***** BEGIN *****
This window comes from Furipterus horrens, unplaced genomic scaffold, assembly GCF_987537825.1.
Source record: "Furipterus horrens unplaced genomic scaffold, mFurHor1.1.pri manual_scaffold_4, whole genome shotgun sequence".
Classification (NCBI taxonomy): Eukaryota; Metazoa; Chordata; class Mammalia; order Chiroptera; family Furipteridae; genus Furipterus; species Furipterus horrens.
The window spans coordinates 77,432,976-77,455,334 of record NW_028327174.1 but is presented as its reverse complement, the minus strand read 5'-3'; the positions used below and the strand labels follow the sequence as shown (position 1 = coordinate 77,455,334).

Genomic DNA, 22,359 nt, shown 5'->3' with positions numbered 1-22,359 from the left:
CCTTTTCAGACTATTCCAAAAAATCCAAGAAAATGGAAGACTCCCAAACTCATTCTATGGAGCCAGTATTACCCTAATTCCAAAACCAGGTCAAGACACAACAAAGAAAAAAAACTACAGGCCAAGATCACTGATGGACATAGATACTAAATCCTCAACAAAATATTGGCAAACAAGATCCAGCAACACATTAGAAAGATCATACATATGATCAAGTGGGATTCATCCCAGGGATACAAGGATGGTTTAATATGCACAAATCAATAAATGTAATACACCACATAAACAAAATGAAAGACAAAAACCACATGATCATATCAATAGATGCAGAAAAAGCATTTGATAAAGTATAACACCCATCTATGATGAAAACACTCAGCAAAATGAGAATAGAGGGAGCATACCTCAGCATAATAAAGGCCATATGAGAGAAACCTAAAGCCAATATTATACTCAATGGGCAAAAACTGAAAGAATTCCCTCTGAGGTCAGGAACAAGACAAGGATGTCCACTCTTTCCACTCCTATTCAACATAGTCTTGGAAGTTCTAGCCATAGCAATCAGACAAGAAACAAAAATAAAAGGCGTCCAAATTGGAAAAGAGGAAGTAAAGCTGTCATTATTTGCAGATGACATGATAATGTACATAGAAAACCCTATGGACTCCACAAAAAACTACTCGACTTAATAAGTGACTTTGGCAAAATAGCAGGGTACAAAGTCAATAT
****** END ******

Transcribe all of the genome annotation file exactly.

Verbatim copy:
This window comes from Furipterus horrens, unplaced genomic scaffold, assembly GCF_987537825.1.
Source record: "Furipterus horrens unplaced genomic scaffold, mFurHor1.1.pri manual_scaffold_4, whole genome shotgun sequence".
Classification (NCBI taxonomy): Eukaryota; Metazoa; Chordata; class Mammalia; order Chiroptera; family Furipteridae; genus Furipterus; species Furipterus horrens.
The window spans coordinates 77,432,976-77,455,334 of record NW_028327174.1 but is presented as its reverse complement, the minus strand read 5'-3'; the positions used below and the strand labels follow the sequence as shown (position 1 = coordinate 77,455,334).

Genomic DNA, 22,359 nt, shown 5'->3' with positions numbered 1-22,359 from the left:
CCTTTTCAGACTATTCCAAAAAATCCAAGAAAATGGAAGACTCCCAAACTCATTCTATGGAGCCAGTATTACCCTAATTCCAAAACCAGGTCAAGACACAACAAAGAAAAAAAACTACAGGCCAAGATCACTGATGGACATAGATACTAAATCCTCAACAAAATATTGGCAAACAAGATCCAGCAACACATTAGAAAGATCATACATATGATCAAGTGGGATTCATCCCAGGGATACAAGGATGGTTTAATATGCACAAATCAATAAATGTAATACACCACATAAACAAAATGAAAGACAAAAACCACATGATCATATCAATAGATGCAGAAAAAGCATTTGATAAAGTATAACACCCATCTATGATGAAAACACTCAGCAAAATGAGAATAGAGGGAGCATACCTCAGCATAATAAAGGCCATATGAGAGAAACCTAAAGCCAATATTATACTCAATGGGCAAAAACTGAAAGAATTCCCTCTGAGGTCAGGAACAAGACAAGGATGTCCACTCTTTCCACTCCTATTCAACATAGTCTTGGAAGTTCTAGCCATAGCAATCAGACAAGAAACAAAAATAAAAGGCGTCCAAATTGGAAAAGAGGAAGTAAAGCTGTCATTATTTGCAGATGACATGATAATGTACATAGAAAACCCTATGGACTCCACAAAAAACTACTCGACTTAATAAGTGACTTTGGCAAAATAGCAGGGTACAAAGTCAATAT